EMV is now six months into effect and has made great strides throughout the U.S. thus far. By now, most consumers have already received the new EMV chip cards from their issuing bank and have begun to use them at various retailers. However, many merchants who have the upgraded EMV terminals are advising customers to swipe their card to make a purchase instead of dipping their card in the EMV reader. Why is that? 


Longer Checkout Lines
Several merchants have purposely disenabled their EMV terminals to process EMV transactions, since many consumers are still unaware of how to use a chip card properly. Because of this, merchants are experiencing backups in their checkout lines by having to help customers’ process EMV transactions. Most merchants view this situation as a negative, as EMV has shown to slow down the checkout process. 


"Unless an owner is there 24/7, the employees are going to do what's most convenient.. If there are too many people in line, or the customer says it's taking too long, they're just going to opt for the path of least resistance,” said Steve Eazell, president emeritus and board member of the Western States Acquirers Association. 


Lack of Software
Another main issue is many of these EMV terminals do not currently have the capable software installed to process EMV transactions. Since the liability shift has forced merchants to purchase and upgrade their terminals, they have gone ahead and installed EMV-capable terminals in-store without the compatible software ready to go. 


"To be able to use EMV, they have to put that software in and then do a number of certification tests to make sure the terminal works correctly and to make sure the processor can actually see transactions coming in," said Mansour Karimzadeh, managing director and chief technology officer for the SCIL-EMV Academy. 


Merchants are not entirely at fault for why EMV software has not been properly installed. In fact, the payments industry as a whole is partially to blame for the lack of deployed EMV software as many acquirers, merchants, and consumers were delayed in launching EMV technology.


"If you've never been a bank or processor, you have no idea about how hard it is," spoke Linda Perry, a payments consultant who previously worked for Visa Inc. "And you have to get it right, because the merchant's got to wake up the next morning and have it work.”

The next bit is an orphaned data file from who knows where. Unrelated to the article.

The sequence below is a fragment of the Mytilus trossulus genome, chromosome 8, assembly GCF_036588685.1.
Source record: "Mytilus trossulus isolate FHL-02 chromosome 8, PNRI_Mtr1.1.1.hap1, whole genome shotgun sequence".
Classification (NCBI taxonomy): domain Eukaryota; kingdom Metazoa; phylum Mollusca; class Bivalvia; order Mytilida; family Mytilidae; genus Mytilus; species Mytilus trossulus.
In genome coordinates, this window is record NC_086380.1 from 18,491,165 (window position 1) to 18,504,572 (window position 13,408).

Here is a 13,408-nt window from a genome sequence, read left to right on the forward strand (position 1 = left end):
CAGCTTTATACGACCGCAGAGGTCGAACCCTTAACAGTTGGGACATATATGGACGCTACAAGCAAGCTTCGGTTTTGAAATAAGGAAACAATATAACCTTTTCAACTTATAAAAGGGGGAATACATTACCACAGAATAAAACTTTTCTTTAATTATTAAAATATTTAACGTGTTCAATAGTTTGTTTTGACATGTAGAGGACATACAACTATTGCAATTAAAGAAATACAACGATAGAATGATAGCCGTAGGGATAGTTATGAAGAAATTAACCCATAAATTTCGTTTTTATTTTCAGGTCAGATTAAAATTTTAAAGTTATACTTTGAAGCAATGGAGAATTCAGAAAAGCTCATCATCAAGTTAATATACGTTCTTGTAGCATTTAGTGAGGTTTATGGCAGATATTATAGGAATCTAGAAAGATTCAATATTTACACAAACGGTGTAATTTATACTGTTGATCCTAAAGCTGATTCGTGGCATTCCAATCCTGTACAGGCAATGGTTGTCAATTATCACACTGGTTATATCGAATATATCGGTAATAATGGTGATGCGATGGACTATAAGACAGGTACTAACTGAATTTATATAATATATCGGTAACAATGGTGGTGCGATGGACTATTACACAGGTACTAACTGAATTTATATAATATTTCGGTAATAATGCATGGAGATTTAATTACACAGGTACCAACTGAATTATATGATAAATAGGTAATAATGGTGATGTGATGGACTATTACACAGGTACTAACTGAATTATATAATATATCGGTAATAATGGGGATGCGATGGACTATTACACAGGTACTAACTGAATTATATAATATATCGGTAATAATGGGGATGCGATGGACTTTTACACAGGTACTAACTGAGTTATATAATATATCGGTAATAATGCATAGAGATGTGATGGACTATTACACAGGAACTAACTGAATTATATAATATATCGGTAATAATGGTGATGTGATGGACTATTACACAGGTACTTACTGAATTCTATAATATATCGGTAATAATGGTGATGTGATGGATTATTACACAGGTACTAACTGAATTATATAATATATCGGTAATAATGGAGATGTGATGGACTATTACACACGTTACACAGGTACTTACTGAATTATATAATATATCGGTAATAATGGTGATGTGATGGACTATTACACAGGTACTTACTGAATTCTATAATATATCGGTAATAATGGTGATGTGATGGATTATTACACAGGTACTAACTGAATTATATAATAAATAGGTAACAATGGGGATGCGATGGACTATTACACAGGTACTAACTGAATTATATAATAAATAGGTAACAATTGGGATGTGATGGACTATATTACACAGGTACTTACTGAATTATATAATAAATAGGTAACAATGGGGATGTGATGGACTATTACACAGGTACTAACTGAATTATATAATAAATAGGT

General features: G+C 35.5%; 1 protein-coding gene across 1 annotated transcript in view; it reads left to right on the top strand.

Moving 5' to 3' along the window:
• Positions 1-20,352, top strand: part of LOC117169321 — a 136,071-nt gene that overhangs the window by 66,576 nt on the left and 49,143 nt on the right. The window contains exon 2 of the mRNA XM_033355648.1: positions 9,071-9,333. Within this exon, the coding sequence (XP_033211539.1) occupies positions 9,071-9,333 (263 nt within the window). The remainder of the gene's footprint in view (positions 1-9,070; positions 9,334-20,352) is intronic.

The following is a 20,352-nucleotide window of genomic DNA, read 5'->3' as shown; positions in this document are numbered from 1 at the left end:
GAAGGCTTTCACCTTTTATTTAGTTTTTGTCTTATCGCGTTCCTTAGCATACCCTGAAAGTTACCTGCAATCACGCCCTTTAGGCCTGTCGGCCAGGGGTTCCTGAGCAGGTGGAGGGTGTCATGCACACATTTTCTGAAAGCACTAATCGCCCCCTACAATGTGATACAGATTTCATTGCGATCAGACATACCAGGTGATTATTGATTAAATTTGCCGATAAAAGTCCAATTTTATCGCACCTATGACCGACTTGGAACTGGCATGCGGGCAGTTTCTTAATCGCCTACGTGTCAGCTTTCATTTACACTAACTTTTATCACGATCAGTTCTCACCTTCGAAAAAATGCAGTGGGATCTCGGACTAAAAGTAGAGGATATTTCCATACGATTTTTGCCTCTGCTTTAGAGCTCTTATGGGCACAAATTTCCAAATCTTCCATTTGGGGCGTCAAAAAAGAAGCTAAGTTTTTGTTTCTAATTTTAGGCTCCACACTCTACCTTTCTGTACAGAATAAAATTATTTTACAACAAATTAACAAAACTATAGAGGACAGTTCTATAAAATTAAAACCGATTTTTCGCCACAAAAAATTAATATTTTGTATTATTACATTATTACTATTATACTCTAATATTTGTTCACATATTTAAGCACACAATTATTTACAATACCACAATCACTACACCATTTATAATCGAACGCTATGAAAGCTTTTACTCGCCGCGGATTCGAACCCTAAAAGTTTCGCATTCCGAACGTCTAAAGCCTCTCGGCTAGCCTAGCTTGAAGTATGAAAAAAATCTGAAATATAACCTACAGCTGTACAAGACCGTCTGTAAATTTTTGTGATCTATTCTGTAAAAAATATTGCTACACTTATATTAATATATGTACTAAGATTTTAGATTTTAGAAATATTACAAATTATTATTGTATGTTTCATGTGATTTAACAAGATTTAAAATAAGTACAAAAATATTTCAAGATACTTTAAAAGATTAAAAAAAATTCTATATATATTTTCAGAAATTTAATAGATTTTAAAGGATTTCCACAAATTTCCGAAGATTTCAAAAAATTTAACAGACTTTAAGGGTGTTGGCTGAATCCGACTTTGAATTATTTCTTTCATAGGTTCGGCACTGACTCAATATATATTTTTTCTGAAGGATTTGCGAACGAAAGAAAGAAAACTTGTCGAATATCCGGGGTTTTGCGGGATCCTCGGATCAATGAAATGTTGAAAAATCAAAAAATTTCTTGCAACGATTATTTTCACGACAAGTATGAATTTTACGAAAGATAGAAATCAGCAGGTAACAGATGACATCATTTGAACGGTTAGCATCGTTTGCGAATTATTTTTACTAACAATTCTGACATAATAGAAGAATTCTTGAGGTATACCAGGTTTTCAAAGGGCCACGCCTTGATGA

Future Success of EMV
Although the U.S. is one of the last industrialized countries to integrate EMV technology, the conversion rate so far has been fast within the past few months compared to other countries during their first year. The U.K. took over eight years to reach 90% conversion to EMV, while the U.S. is projected to hit 90% in only three years. 


In order for EMV technology to continue to succeed, there are several organizations that need to continue pushing integration of EMV technology: 

  • ISOs need to describe in detail to merchants why they need to incorporate EMV technology and how it will benefit them.
  • Banks that issue chip cards need to offer consumers information around EMV technology so they too can become educated on how EMV works.
  • Consumers need to request merchants to use EMV terminals with EMV software so they can dip their chip card instead of swiping at the terminal.
  • EMV equipment and software providers need to make the checkout prompts user-friendly so consumers and merchants can comprehend the instructions on how to process an EMV transaction better. 


Although EMV transactions take slightly longer to process than swiping a card, merchants need to start enabling their EMV terminals for the protection of their business. The enhanced security features EMV offers is better than the potential negative impact of experiencing an instance of fraud. As the migration to EMV technology continues to expand within the U.S., payment industry experts should continue to push the adoption of EMV solutions for heightened security.